Secondly, from the point of view of Russia’s interests in the region, the next, in fact final, step towards breaking up, at least for a while, the Sahel troika with ECOWAS does not imply significant threats. Russia’s relations with Mali, and subsequently with Burkina Faso and Niger, were bilateral from the very beginning and were not based on building co-operation with ECOWAS, which undoubtedly remains Moscow’s partner, like many other regional associations on the African continent. However, it is the ties established with Bamako and Ouagadougou that are of strategic importance for the Russian side. By acting primarily as a “security provider” Russia does not lose out in a situation where the governments of the “Sahel troika” countries have to rely on their own forces: the demand for Russian support will only increase.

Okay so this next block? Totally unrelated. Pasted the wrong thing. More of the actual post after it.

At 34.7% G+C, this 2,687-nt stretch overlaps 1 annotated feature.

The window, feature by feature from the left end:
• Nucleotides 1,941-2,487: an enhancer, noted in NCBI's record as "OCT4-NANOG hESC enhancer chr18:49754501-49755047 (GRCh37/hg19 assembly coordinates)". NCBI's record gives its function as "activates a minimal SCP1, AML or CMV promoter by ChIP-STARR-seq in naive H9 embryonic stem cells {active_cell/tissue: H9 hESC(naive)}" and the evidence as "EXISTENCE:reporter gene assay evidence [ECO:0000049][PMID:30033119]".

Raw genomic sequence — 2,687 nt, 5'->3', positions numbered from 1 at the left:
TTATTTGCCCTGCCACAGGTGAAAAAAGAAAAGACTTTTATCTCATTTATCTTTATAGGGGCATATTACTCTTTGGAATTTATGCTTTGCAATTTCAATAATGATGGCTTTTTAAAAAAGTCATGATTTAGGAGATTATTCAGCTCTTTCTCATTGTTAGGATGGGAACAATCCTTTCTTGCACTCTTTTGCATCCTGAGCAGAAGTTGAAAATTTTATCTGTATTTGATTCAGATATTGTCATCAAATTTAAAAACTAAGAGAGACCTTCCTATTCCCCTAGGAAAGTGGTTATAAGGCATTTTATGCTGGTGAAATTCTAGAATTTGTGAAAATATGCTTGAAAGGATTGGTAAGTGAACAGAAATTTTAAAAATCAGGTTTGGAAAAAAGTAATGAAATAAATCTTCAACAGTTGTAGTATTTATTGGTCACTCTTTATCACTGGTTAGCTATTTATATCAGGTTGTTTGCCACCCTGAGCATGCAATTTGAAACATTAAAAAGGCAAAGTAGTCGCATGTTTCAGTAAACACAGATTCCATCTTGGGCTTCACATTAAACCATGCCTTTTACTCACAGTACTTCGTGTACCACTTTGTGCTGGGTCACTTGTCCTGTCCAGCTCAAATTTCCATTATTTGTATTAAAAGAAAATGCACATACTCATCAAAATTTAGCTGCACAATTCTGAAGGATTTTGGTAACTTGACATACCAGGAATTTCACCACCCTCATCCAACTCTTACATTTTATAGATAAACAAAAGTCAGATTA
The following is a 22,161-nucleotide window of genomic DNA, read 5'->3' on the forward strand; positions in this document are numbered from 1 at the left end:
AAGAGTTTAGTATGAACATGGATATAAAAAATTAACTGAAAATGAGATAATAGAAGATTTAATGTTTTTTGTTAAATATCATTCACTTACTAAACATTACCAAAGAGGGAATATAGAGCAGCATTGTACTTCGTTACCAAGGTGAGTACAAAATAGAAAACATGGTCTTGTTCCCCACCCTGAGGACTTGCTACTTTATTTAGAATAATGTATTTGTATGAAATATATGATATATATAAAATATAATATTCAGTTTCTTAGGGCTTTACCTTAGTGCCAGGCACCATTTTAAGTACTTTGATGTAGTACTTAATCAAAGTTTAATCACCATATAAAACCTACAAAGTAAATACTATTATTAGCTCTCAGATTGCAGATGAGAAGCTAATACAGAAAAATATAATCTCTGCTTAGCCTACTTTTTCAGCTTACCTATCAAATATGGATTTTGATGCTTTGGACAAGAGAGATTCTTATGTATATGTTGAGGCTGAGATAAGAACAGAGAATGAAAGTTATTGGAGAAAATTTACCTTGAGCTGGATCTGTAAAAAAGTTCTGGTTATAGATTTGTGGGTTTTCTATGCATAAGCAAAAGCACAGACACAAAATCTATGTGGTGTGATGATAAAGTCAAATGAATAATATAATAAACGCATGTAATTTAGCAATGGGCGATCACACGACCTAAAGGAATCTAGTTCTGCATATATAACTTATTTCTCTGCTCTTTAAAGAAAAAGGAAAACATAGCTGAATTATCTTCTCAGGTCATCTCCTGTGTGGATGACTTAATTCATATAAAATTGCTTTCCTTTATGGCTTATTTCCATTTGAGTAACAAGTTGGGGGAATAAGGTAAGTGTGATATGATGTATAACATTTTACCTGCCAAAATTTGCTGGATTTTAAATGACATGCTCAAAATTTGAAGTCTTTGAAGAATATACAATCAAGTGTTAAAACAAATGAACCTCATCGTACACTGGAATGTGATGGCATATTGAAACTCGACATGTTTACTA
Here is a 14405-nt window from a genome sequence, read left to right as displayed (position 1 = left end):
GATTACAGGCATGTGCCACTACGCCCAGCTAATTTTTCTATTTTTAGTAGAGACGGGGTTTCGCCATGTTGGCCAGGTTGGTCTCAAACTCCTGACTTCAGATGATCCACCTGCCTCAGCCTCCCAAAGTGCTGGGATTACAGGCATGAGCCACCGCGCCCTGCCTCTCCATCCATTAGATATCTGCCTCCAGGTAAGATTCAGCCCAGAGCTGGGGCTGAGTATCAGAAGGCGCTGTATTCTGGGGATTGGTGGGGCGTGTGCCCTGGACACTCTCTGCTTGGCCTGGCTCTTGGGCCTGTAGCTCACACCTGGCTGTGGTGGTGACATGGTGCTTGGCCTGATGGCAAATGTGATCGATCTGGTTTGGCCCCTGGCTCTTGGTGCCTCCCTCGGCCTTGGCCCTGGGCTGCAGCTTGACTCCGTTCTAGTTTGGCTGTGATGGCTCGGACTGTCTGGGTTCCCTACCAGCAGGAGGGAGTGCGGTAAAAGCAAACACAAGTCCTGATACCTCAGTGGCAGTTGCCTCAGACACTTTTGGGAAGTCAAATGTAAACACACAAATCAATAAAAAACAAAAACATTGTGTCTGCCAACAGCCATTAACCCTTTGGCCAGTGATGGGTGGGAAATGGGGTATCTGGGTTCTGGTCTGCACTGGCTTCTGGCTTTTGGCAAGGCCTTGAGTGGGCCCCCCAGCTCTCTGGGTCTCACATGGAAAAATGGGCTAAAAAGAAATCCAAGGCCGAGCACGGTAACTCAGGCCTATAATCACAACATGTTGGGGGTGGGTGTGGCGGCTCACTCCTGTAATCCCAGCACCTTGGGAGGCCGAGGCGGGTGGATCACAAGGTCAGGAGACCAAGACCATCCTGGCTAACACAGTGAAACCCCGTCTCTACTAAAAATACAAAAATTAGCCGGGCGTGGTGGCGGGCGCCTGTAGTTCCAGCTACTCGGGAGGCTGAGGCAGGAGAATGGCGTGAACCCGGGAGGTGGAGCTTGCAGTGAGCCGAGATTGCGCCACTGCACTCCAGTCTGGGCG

Finally, speaking about the prospects of maintaining good relations between Russia and ECOWAS, it should be taken into account that for the Nigerian government, which is the informal leader of the organisation, Moscow’s increasing influence, including through the expansion of its military presence, is a challenge that Abuja, however, has to put up with. At the same time, it would be premature to talk about a sharp increase in tensions between Russia and the Community: the dependence of a number of states on Russian grain supplies, internal problems, and the low level of foreign policy activity of a number of member states all limit the space for political conflict.
Ivan KOPYTZEV – political scientist, research intern at the Centre for Middle Eastern and African Studies, Institute for International Studies, MGIMO, Russian Ministry of Foreign Affairs, especially for online magazine “New Eastern Outlook”